The site, size, design, charitable status, funding model and budget aren’t the only problems hobbling Ottawa’s Memorial to the Victims of Communism.
There’s the matter of dignity and taste.
It seems you can send $1,000 to the Tribute to Liberty group and get back not only a tax receipt but your name inscribed forever on the memorial site. If you send $100,000, you can get your name on the actual memorial itself.
This is the epitome of bad taste and of donor recognition trumping good sense.
True, raising money via the promise of immortality has been with us for centuries. Indeed, it makes the charitable world go round. Universities and research institutes wouldn’t exist without generous names on their doors, walls, chairs, buildings and programs. Theatres regularly put patrons’ names on seats, and in some hospitals you could trip and fall over all the plaques recognizing donors of every size and from every sector.
But Ottawa’s communism memorial is none of the above.
Like many memorials, it asks us to remember people who have died for a cause, or in this case, against one.
It’s not a war memorial where only the people who fought and died in a particular conflict will find their names. I can’t absolutely verify this, but I doubt there’s a nation on Earth where anyone can buy their way onto a war memorial, unless they’re willing to pay the ultimate price. And if someone ever said: “Let’s call this the Canadian Tire Cenotaph,” that idea would instantly die, deserving no memorial whatsoever.
This is a commemorative site, remembering millions of people who lived and died under a terrible political regime that has never existed in Canada and is slipping into the ash bin of history.
In 2006, the National Capital Commission, which is in charge of the rules governing monuments and memorials in the Ottawa region, enshrined in formal policy what had been in informal practice not only since the NCC was founded in 1950, but since the city itself became Canada’s capital in 1867.
That policy reads: “Donor contributions to the commemoration, whether financial or other, shall not be acknowledged in any manner as part of the commemorative site.”
Then last year, two things mysteriously changed. In 2012, the NCC rescinded its policy around acknowledging donations. Then a year later, the NCC was told it no longer had jurisdiction over the memorial. From then on, the Federal Department of Heritage would decide on the appropriateness of pretty much everything about the memorial.
In other words, Ottawa was saying: “If you’re rich and committed enough to a cause, you can put your name or anyone else’s on the nation’s monuments.”
WhenDon Butler of the Ottawa Citizen asked the Heritage Department in February why this was so, their media relations adviser said the changes “were made with international standards in mind and were not driven by the Tribute to Liberty.” Pressed to say exactly what this meant, the spokesperson’s reply was clearly vetted in advance by the Department of Redundancy Department.
He said: “The response we provided is the response we provided.”
This got me wondering what those international standards are.
Well, in the United States, the Commemorative Works Act, passed by Congress in 1986, specifically forbids this kind of recognition. It states: “Donor contributions to commemorative works shall not be acknowledged in any manner as part of the commemorative work or its site.”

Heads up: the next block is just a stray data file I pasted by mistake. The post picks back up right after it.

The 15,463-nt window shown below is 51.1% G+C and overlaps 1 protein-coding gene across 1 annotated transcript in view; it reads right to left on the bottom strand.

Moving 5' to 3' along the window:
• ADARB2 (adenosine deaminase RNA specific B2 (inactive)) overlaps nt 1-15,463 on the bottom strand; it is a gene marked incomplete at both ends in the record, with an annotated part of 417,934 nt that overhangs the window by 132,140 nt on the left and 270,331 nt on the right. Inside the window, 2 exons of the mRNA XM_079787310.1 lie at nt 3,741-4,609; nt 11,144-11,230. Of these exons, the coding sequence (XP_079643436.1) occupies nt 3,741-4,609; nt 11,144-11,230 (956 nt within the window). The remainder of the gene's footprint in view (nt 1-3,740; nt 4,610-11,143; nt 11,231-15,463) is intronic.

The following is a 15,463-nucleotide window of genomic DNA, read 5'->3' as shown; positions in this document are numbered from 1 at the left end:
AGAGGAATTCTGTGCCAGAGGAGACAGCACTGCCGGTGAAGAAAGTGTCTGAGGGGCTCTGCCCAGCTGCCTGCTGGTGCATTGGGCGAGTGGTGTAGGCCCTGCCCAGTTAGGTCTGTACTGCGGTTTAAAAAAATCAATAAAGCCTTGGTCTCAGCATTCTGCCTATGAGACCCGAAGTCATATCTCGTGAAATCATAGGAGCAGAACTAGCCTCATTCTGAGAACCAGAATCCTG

That said, if you’ve been to the Martin Luther King, Jr. Memorial in Washington, D.C., you’ll see that there is, indeed, a donor wall. But only if you go into the bookstore, because that’s where the donor wall is, across the street from the memorial itself.
But what about memorials that depend on private donors in order to be built? Well, the French government set up a centenary fund, Mission Centenaire 14-18, to commemorate the 100th anniversary of the First World War. One of the biggest projects supported by the fund is the “Ring of Memory.” It contains 579,606 names of soldiers from both sides of the battle who were killed in France. They’re listed alphabetically and not by nationality. The memorial cost €8-million and not a single donor’s name is on the site.
In France, the Canadian-managed Juno Beach Centre does offer donors recognition. But the centre is a museum and not located on the same site as the Bény-sur-Mer Canadian War Cemetery. True, donors can sponsor a brick, inscribed with a name of a veteran or of a sponsor. But the bricks are located on “kiosks” outside the centre.
In Britain, a statue was unveiled just two weeks ago in Parliament Square, London, marking the 100th anniversary of Mahatma Gandhi’s return to India to begin the struggle for independence from British rule. More than £1-million was raised from private donors. They are all acknowledged on the campaign’s website. None appears on the actual site.
So I have to ask: What are these “international standards” that Ottawa is so eager to embrace?
Perhaps if they looked closer to home, to the 24 existing national monuments and memorials in our National Capital, they would see that not a single one of them allows the names of donors on their sites. Not one.
The idea of a tribute to liberty may be a noble one, but the reward for supporting it is undignified.
Even to those whose families have been brutally wronged by communism?
Yes, especially to them.